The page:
Get Woodworking Week: South African Biltong Maker

Posted on February 4th, by Andy Brownell in Projects. No Comments

Being married to a South African brings with it some pretty interesting experiences and cultural idiosyncrasies. For example, they love dried meats. They call it Biltong, and take it very seriously. Think of Biltong as home-made beef jerky, without the nitrates. The meat (beef is most popular)is cut into strips, then covered in a variety of seasonings and salts, sits in the fridge for 24 hours. Then it is hung in a box to dry for typical 4 days, upon which you remove it and cut it into bite-sized delicious meaty-goodness.

That’s where Get Woodworking Week comes in. My South African … Read More »


Bow-Front Hall Table: Working the Curves

Posted on January 27th, by Andy Brownell in Projects. No Comments

This weekend was spent tackling the two most challenging aspects of my latest project – curved, splayed legs and cutting the tenons on a bow-front rail. For anyone familiar with my furniture, I’ve pretty much avoided anything with curves. 2013 is the year of the curves, and this bow-front hall table has plenty of them.

After finishing up the clamping form and cauls a few weeks ago, I laminated two bow-front rails, just in case I made a catastrophic mistake. One rail had 4 laminates, and the other 5. Neither showed any significant spring-back over 1/16″ from the original … Read More »


Content Syndication: A case for why it works.

Posted on January 20th, by Andy Brownell in marketing & promotion. No Comments

Introduction

Because I can only produce a handful of finished furniture projects a year, I’m limited in what I can actually showcase as new posts for my site. So instead, I rely on the content associated with a broader range of my woodworking experiences. With a bit of planning, this content becomes the blueprint for defining who I am online. The content I create and publish is a direct reflection of my own personal brand, Brownell Furniture, and in-turn, drives how people come across my site through a wide range of search terms. This is what I refer to as the … Read More »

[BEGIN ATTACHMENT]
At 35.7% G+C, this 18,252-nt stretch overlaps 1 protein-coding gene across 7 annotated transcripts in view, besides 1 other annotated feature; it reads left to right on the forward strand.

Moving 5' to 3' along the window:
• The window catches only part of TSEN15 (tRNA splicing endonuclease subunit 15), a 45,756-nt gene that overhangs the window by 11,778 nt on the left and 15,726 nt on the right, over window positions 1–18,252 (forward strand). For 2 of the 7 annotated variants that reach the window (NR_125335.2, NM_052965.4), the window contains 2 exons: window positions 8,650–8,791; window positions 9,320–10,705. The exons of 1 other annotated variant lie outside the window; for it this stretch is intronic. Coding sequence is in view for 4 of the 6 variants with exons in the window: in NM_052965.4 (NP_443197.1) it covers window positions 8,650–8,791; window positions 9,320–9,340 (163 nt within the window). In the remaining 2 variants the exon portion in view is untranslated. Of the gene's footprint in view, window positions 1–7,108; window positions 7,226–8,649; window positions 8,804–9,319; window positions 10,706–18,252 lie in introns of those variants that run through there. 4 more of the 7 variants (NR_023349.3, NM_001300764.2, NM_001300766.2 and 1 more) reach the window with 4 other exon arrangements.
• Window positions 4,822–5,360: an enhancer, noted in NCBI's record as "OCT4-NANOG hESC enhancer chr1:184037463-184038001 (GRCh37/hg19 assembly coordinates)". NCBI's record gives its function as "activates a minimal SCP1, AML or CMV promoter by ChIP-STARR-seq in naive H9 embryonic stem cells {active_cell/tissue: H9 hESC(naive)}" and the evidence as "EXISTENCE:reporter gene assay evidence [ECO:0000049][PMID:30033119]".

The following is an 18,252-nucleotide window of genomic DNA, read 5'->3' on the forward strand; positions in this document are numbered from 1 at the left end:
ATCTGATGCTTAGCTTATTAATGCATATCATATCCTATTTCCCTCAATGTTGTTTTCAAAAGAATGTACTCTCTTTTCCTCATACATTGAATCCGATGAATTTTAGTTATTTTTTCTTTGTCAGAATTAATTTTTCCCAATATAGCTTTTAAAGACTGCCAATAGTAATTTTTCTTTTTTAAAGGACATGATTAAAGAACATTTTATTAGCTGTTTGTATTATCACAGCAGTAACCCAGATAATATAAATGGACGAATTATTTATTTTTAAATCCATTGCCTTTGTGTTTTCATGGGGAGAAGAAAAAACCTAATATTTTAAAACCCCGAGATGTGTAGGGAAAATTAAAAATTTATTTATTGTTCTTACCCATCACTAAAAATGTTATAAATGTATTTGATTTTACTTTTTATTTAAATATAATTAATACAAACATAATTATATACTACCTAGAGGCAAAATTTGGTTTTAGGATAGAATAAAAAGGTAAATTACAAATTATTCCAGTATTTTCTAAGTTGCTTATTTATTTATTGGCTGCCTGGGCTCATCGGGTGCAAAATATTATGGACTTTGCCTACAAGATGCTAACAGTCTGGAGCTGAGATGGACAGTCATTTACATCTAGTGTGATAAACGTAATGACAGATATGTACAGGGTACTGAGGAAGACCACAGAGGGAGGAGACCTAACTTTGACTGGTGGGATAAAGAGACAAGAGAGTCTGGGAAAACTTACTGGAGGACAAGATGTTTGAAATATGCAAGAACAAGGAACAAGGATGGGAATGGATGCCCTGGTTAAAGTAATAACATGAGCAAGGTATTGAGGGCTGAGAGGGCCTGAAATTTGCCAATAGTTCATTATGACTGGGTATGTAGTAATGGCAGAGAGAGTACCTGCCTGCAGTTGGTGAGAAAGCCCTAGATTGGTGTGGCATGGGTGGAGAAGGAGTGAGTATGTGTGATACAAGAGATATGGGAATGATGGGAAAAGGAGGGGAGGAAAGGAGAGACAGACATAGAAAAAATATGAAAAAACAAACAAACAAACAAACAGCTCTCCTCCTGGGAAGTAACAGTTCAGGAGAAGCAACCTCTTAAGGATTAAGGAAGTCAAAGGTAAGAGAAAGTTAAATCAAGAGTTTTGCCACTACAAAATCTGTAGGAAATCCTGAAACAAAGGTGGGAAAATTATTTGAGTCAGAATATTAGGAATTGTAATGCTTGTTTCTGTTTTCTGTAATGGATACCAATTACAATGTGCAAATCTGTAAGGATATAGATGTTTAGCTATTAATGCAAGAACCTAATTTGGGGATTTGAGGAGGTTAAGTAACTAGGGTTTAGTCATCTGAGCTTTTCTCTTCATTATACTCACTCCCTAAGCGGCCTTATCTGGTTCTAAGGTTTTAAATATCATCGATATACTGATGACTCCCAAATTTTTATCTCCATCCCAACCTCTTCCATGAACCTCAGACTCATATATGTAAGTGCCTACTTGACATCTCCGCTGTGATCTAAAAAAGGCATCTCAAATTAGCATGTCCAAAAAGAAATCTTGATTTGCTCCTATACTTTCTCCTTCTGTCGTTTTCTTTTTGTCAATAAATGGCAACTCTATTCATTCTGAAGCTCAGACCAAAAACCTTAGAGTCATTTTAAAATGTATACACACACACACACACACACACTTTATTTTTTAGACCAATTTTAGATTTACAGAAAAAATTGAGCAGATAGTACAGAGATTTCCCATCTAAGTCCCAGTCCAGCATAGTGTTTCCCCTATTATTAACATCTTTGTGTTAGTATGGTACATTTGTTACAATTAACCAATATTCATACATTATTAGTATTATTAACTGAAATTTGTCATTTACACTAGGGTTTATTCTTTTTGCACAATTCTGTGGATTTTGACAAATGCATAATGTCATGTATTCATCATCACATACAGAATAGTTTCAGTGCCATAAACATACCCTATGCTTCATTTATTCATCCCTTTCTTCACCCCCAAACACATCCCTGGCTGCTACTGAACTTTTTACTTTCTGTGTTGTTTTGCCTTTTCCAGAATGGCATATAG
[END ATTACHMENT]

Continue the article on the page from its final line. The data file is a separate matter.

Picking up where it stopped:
Table from a Stick

Posted on January 14th, by Andy Brownell in Projects, Wood. 1 Comment

I’ve recently been commissioned to build a bow-front hall table. As a part of my woodworking new year’s resolution, the project will take me in a number of design and fabrication areas that I’ve typically avoided. In fact, anything that is obtuse, acute or otherwise curved will for sure help broaden my design and production chops. This includes bent laminations, complex curved parts and a more deliberate attention to grain pattern and direction.

After locking in a design concept (go ahead and make fun of my sketching ability), I made my ritual trip to MidWest Woodworking here in Cincinnati to select … Read More »


Urban Harvested Lumber: Friend or Foe?

Posted on November 29th, by Andy Brownell in Wood. 4 comments

I’ve spent my share of time dealing with the collection, drying and milling of plenty of urban harvested trees from the Cincinnati area. There’s plenty of sweet walnut, cherry and maple to go around, and probably more oak and ash than the entire furniture making community could use. You can either be very opportunistic like I was my first experience with a fallen maple tree that became my split-top Roubo bench three years later. Other times, it can simply fall into your lap, sawn and dried, as was the case with some cherry and walnut that came from a former … Read More »